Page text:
Linton Kwesi Johnson, political activist, poet and reggae artist, was born in Chapelton, Jamaica in 1952. After his parents’ divorce, Johnson was raised by his grandmother. Johnson left his small parish in 1963 and moved to London, UK to be with his mother, where he attended Tulse Hill secondary school.
Johnson became increasingly aware of the struggles facing black citizens in Brixton during his adolescence, in particular police brutality. He was inspired by W.E.B. DuBois’s book The Souls of Black Folk (1903). In 1970 he joined the Black Panthermovement in Britain where the youth meetings he attended were a formative period of his life and subsequent politics. This political awakening would inspire Johnson to write poetry and to vocalise the racial injustice he saw around him. He highlighted the death of demonstrator Blair Peach, who was killed at an anti-fascist march. Some activists believed he died as a result of violence by the Metropolitan Police’s “Special Patrol Group.”
In the wake of the British civil rights movement, Johnson experimented with cultural nationalism as well as the Rastafarianideology. Ultimately his allegiance was directed to black working class London.
Johnson pursued a degree in Sociology at Goldsmiths College, University of London. After graduating he began to experiment with the fusion of poetry and percussion, music and verse, which lead to him being widely regarded as the first “dub poet,” an art form which involves mixing the spoken word with reggae rhythms. In 1977 Johnson was awarded the C. Day Lewis Fellowship and became writer in residence for Lambeth, a London city borough. A year later Dread, Beat An’ Blood was published, a collection of poetry written by Johnson in his native Jamaican dialect. This was followed by the recording of several albums.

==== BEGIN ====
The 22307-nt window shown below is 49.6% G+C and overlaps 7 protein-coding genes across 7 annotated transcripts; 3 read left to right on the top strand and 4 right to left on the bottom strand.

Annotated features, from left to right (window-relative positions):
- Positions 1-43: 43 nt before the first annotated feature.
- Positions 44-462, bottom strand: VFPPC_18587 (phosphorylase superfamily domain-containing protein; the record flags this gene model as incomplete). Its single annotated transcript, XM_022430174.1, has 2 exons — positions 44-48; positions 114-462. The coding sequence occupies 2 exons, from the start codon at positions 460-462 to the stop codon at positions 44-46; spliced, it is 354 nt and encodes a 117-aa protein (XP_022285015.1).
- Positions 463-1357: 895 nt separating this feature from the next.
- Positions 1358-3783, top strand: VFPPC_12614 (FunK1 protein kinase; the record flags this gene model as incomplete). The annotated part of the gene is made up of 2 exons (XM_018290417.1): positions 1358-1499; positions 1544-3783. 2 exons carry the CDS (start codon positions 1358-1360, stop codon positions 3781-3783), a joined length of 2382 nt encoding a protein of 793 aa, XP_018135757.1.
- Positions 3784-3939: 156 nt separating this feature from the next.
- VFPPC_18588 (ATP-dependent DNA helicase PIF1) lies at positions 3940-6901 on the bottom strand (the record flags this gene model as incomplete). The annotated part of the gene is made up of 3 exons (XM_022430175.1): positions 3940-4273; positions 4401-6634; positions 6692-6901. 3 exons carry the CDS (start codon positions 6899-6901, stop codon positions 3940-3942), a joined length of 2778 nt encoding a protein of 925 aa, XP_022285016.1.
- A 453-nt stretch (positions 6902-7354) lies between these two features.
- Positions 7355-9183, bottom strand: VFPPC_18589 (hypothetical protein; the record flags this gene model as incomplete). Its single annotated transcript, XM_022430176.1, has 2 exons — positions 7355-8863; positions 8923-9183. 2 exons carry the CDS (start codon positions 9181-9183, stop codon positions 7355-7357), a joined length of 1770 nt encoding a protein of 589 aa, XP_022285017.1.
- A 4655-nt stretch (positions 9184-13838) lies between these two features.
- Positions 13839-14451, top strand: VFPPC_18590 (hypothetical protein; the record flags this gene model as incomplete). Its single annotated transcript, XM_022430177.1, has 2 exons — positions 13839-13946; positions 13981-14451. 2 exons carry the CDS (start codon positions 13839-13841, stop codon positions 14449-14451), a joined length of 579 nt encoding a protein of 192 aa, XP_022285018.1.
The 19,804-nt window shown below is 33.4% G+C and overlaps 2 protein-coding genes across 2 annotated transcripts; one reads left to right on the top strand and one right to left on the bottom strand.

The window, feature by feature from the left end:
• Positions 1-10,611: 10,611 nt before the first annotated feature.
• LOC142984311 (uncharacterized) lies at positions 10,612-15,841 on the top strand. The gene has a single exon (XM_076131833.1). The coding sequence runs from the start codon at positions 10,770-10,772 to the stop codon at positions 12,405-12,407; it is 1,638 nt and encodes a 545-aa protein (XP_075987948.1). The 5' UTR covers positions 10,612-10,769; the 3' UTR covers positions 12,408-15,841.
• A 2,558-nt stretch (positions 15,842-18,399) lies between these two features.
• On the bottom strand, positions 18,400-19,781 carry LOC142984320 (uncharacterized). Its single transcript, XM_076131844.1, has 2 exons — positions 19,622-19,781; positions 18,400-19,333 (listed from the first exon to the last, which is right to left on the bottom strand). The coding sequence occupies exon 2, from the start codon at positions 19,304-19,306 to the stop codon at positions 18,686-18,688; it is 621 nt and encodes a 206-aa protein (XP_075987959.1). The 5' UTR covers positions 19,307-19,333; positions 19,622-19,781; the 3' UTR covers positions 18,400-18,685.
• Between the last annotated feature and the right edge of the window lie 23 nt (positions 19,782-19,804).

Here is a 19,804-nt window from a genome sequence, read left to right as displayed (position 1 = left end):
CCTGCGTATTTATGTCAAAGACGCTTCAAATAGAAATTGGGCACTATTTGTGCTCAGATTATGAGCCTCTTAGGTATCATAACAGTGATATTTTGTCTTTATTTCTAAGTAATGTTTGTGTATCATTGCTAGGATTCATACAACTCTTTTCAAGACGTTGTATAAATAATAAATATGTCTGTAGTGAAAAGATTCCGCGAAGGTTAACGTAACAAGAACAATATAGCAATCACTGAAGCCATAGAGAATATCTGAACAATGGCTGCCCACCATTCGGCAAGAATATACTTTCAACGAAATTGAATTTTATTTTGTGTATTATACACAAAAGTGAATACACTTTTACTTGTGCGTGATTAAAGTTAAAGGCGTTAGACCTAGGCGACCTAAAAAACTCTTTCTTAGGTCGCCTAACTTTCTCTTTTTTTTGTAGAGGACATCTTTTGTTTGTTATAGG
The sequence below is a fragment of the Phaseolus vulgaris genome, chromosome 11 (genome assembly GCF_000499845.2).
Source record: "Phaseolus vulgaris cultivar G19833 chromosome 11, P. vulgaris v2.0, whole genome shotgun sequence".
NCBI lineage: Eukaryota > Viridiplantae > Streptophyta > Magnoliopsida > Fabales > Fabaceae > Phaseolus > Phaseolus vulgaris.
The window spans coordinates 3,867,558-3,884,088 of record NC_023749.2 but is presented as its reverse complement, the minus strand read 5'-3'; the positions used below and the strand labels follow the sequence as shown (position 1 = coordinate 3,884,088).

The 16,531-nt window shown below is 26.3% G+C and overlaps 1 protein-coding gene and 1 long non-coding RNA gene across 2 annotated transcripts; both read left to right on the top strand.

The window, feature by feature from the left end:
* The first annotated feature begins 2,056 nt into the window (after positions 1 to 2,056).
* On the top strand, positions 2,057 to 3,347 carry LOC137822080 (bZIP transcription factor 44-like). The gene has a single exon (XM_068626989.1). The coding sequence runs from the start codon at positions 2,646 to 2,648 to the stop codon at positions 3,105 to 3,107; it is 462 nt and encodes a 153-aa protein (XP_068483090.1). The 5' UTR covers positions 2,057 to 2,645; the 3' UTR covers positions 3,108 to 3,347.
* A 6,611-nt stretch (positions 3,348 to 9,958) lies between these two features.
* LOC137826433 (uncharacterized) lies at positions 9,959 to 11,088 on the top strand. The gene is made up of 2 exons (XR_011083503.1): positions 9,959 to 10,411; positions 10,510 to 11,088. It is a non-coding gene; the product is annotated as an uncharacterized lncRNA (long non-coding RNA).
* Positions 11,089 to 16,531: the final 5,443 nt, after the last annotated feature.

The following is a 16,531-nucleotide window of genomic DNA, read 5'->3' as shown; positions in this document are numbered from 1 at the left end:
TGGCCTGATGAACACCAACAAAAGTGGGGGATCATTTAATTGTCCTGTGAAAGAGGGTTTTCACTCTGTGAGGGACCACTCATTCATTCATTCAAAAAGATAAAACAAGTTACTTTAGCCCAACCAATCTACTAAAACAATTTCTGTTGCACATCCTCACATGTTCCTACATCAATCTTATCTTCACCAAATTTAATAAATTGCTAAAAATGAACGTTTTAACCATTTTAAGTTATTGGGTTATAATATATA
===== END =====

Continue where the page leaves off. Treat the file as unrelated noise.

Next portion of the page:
At the start of the 1980s Johnson published the controversial volume Inglan is a Bitch, and supplemented his creative endeavours with work as a journalist. During the mid-80s he founded the record label LKJ, whose artists today include Fizzé, Dennis Bovell, and Steve Gregory, which eventually sold millions of records and achieved global success.
Johnson’s reputation extends beyond the Caribbean immigrant community in Great Britain. In 1985 Warwick University made him an Associate Fellow and two years later Wolverhampton Polytechnic made him an Honorary Fellow. In 2002, Johnson was published in the Penguin Classics poetry anthology; the first black poet to achieve this distinction. The Institute of Jamaica awarded him the Musgrave medal in 2005, in recognition for his poetic work.